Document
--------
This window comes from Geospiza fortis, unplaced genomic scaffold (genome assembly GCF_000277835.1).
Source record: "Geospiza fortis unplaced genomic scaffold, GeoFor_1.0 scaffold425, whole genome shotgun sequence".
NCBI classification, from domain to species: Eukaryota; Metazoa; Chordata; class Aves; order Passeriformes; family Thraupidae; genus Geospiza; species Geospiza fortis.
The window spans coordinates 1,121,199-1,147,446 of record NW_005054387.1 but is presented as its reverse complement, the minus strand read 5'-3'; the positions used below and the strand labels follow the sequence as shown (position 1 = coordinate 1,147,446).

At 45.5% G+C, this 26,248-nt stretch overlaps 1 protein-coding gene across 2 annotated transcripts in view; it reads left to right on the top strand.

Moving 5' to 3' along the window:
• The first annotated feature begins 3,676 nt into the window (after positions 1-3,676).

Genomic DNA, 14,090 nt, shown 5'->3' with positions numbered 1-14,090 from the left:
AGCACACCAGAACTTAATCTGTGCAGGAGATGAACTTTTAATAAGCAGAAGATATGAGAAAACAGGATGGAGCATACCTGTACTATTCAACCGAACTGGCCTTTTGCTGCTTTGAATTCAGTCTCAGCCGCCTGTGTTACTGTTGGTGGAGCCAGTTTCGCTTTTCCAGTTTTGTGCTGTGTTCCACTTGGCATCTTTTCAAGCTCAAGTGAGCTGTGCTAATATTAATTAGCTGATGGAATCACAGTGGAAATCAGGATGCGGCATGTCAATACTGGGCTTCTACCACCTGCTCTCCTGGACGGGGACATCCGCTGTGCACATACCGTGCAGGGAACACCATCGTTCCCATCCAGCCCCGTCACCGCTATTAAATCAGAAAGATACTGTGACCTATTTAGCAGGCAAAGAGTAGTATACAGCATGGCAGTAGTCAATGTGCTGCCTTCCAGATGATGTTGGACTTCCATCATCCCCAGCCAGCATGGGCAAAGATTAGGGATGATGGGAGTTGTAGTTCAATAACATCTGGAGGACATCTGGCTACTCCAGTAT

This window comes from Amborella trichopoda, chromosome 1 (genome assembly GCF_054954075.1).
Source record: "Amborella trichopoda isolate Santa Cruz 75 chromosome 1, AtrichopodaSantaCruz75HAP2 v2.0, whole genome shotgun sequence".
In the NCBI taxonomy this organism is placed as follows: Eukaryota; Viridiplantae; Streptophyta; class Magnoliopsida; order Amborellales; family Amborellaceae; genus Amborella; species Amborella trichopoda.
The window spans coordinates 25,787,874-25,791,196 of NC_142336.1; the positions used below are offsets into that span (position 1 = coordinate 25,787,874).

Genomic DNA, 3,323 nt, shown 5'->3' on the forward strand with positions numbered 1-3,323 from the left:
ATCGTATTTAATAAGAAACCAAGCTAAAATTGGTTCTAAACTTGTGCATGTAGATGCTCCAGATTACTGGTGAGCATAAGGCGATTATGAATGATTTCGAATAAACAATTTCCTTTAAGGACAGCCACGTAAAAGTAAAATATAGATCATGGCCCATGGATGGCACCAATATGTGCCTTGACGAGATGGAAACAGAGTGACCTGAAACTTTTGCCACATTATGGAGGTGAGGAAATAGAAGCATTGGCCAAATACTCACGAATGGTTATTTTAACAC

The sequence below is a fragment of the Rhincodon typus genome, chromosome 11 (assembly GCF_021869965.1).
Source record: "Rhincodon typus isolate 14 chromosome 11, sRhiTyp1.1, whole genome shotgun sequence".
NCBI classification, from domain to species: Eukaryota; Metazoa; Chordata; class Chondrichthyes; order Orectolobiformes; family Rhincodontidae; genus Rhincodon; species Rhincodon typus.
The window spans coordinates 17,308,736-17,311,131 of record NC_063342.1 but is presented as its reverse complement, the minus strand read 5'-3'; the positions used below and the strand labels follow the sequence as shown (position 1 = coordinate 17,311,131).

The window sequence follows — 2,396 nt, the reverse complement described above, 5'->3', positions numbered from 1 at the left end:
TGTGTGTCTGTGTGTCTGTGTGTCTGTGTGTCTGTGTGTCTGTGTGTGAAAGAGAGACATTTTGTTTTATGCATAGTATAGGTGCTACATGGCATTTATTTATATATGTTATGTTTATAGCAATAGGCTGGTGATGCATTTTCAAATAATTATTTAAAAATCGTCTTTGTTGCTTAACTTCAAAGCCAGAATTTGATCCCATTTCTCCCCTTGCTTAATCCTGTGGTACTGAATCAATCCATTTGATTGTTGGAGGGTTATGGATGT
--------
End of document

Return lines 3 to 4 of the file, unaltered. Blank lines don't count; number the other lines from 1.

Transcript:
NCBI classification, from domain to species: Eukaryota; Metazoa; Chordata; class Aves; order Passeriformes; family Thraupidae; genus Geospiza; species Geospiza fortis.
The window spans coordinates 1,121,199-1,147,446 of record NW_005054387.1 but is presented as its reverse complement, the minus strand read 5'-3'; the positions used below and the strand labels follow the sequence as shown (position 1 = coordinate 1,147,446).